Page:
2.5 stars

Marc Savlov


D: Ole Bornedal; with Ewan McGregor, Patricia Arquette, Josh Brolin, Lauren Graham, Nick Nolte, Brad Dourif. (R, 105 min.)

This much-delayed Austin release of Danish director Bornedal's remake of his own Nattevagen oozes malfeasance like a sluggish aerial wound, but its too-frequent reliance on horror film clichés leaves it lacking the Seven-ish punch it's obviously aiming for. Co-scripted by Steven "Master of Oblique Career Moves" Soderbergh, Nightwatch posits the lank-haired McGregor (Trainspotting) as college student Martin Bells, who takes a job as the lone night watchman at the local morgue to help defray tuition costs. Bad idea. Not only is his new place of employment rife with vats of severed feet and creepy necrophiliac overtones, but the head duty doctor is Brad Dourif, a sure sign something godawful is about to happen. As if that weren't enough, a serial killer with a penchant for ocular exenteration is making the rounds and conveniently using the somewhat sheepish Martin as his patsy. That attracts the attention of Inspector Cray (Nolte), a grizzled, hard-boiled copper who studiously embarks on a mission to make the poor morgue attendant's life hell. Orbiting this semi-trio are Martin's girlfriend Katherine (Arquette), whose chief complaint seems to be about her man's rank, formaldehyde breath, and his best friend James (Brolin), a Peter Pan-complex adrenaline junkie who gets his kicks initiating barroom brawls. If you pay no heed to Bornedal's conflicted story and focus instead on the film's gorgeous visuals, it's a wild, nocturnal horror show. Cinematographer Dan Laustsen has a way with underlit sets (although, it ought to be said, post-Seven, everyone seems to have a way with underlit sets these days). Recurring motifs such as the eerie, plastic-shrouded pine trees that stand sentinel outside the morgue's front entrance and the moth-battered safety lamps that ring Martin's shadowed desk are chilling, and the whole film appears double-dipped in an unhealthy, jaundiced pallor. McGregor acquits himself admirably here (nice Yank accent), but Arquette and Brolin seem as though they're off in their own private universe. The same could be said for Nolte -- nice ham sandwich -- but like Dourif, Ol' Gravel Voice is a kick to watch when he's pulling out all the stops, if a bit ridiculous. None of this accounts for why the Dimension Films division of Miramax has been sitting on the film for over a year and a half. It's certainly no worse than half the stuff playing the multiplexes at the moment, nor is it an embarrassment to anyone's career. It's gritty, nasty, predictably meat-and-potatoes suspense, but genuinely gonzo fun nonetheless.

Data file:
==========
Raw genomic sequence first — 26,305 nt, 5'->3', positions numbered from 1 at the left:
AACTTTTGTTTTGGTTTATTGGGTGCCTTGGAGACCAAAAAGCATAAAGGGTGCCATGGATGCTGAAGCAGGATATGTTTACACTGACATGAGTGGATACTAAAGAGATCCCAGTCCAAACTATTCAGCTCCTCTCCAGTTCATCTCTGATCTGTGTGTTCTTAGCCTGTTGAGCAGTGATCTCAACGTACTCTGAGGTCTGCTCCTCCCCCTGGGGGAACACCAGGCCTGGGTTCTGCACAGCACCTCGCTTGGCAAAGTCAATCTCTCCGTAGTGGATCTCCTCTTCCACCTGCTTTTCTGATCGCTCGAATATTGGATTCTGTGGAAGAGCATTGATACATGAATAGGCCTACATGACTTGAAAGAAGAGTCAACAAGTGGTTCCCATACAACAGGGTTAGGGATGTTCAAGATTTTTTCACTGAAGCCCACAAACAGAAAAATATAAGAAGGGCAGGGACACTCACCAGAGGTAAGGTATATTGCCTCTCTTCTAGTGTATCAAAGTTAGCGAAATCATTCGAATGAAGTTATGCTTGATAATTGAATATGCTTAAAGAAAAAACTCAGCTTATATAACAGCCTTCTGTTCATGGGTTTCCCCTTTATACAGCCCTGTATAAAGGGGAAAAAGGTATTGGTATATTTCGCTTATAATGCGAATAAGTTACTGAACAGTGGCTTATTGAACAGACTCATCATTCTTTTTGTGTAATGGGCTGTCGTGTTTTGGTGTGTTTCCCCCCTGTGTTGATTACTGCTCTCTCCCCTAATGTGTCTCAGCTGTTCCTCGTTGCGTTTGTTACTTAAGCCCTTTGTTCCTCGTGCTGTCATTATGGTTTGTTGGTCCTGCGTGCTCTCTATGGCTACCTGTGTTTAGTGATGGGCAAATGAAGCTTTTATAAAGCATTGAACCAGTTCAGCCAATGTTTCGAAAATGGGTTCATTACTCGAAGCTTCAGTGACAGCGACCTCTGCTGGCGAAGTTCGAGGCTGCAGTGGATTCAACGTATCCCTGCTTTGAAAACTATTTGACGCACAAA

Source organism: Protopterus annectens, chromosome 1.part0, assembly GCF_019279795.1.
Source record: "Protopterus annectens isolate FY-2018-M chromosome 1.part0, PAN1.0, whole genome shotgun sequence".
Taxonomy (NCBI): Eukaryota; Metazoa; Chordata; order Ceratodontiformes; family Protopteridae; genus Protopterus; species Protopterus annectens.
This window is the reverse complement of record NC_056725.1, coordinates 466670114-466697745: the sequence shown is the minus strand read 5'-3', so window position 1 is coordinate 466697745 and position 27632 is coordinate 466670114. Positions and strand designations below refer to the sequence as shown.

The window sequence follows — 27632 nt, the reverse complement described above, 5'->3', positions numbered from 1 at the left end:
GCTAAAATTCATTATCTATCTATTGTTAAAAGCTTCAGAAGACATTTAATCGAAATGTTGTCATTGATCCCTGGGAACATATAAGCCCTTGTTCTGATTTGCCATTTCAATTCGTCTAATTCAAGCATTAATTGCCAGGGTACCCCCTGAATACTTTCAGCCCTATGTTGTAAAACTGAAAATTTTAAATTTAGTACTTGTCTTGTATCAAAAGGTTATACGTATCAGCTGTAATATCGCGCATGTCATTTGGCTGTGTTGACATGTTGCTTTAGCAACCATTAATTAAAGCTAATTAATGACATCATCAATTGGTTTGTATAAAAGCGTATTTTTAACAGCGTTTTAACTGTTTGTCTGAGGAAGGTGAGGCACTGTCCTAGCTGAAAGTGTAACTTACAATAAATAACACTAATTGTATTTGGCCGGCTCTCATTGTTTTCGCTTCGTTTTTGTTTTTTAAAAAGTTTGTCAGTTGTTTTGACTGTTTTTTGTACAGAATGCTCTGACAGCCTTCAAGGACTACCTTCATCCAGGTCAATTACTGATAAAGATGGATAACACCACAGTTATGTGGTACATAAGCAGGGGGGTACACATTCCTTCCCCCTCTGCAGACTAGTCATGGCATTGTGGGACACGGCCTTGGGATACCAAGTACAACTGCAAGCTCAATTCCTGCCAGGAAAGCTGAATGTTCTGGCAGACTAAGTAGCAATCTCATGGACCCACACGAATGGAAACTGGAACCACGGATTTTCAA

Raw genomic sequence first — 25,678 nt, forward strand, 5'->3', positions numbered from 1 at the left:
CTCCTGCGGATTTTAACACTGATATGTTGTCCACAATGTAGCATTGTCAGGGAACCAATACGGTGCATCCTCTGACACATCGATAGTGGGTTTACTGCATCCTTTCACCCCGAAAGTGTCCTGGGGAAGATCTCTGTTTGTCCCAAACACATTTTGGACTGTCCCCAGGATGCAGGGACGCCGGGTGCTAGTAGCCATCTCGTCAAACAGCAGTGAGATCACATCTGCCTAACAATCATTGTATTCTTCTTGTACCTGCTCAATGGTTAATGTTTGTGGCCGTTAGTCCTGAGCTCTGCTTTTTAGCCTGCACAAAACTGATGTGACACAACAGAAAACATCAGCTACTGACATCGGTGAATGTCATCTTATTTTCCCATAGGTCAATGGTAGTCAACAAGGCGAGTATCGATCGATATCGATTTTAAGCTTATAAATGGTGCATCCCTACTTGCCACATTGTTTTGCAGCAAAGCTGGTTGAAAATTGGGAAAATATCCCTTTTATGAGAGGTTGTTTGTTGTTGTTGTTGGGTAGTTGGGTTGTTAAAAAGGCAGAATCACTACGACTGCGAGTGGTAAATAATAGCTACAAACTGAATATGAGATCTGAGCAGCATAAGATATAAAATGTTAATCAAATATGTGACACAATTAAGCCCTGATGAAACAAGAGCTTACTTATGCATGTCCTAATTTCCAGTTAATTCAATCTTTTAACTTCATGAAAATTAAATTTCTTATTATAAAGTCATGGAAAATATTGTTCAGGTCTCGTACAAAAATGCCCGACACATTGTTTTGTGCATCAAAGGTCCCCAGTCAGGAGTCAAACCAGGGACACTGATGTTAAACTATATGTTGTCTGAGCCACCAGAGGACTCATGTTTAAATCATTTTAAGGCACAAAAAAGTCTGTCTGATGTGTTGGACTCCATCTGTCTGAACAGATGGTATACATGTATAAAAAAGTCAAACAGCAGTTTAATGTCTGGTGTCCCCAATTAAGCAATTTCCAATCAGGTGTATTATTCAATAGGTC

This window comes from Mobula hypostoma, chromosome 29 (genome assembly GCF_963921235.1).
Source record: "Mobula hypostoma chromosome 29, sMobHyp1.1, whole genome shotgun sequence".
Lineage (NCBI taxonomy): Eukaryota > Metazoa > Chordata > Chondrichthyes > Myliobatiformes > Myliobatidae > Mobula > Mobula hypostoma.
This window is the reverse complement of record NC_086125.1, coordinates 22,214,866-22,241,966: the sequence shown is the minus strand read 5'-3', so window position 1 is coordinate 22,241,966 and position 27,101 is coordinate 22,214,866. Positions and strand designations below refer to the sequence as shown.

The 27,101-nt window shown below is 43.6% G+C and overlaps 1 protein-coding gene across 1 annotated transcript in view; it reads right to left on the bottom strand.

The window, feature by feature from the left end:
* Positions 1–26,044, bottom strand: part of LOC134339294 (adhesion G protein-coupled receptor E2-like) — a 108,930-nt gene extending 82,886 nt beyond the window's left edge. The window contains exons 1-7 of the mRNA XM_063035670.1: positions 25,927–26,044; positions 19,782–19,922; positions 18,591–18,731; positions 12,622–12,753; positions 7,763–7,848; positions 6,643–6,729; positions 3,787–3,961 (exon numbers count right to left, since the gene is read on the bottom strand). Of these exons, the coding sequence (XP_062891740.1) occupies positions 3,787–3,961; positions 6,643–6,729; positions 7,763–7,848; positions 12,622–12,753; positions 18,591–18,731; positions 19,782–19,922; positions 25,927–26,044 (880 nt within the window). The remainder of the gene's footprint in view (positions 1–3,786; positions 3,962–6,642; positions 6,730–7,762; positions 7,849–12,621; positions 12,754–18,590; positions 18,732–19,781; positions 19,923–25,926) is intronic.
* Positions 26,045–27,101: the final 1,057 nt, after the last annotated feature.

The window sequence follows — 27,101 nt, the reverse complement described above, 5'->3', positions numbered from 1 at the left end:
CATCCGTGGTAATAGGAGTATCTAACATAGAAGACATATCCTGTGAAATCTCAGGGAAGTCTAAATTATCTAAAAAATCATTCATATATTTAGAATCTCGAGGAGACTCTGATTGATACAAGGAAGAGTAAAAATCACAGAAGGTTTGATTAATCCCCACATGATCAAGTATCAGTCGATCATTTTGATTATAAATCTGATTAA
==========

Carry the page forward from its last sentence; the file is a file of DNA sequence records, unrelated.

2.5 stars

Marc Savlov


D: Ivan Reitman; with Harrison Ford, Anne Heche, David Schwimmer, Jacqueline Obradors, Te muera Morrison, Allison Janney. (PG-13, 106 min.)

The premise of a girl, a guy, and a desert island is hardly high-concept, but Six Days, Seven Nights treats it as if it were. A barely passable romantic comedy with flimsy action-adventure thrown in for good measure, this entry in the summer sweepstakes is as Hollywood-manufactured as movies about giant lizards traipsing through Gotham or loud sequels starring Mel Gibson. In short, there's nothing remotely real or appealing about it. Rather than focus on the intimacy that develops between the film's oil-and-water protagonists -- a high-strung career girl (read: contemporary woman) and the grizzled airplane pilot (read: traditional male) -- who are stranded on a South Seas paradise together, director Ivan Reitman and screenwriter Michael Browning include murderous pirates, big explosions, and a mammary fixation in Six Days, Seven Nights for fear that a simple love story wouldn't keep anyone's attention for very long. (Imagine if director John Huston and screenwriter James Agee had felt the same about The African Queen, a movie to which Six Days, Seven Nights bears a somewhat passing resemblance. Then again, don't.) As a result, the lurching relationship between the film's mismatched couple doesn't lend credence to the observation that opposites attract, but rather is a testament to some pitchman's ability to encapsulate the plotline of this movie in 25 words or less. It's a cynical view, but one that Six Days, Seven Nights doesn't do much to refute. What's more, the gender politics inherent in the movie's setup are only touched upon briefly, as if to explore them more fully might transmogrify the film into something unthinkable. With the loopy exceptions of his early Eighties outings with Bill Murray, Reitman has proven to be the quintessential director of lumbering, big-budget comedy bores -- remember Legal Eagles or Kindergarten Cop? Like those movies, no one will remember Six Days, Seven Nights in a couple or so years because there's nothing worth recalling. As someone once said, mediocrity makes for a very short memory.

1.5 stars (S.D)


D: Rob Bowman; with David Duchovny, Gillian Anderson, Martin Landau, Armin Mueller-Stahl, Blythe Danner, Mitch Pileggi, William B. Davis, John Neville, Terry O'Quinn, Jeffrey De Munn. (PG-13, 122 min.)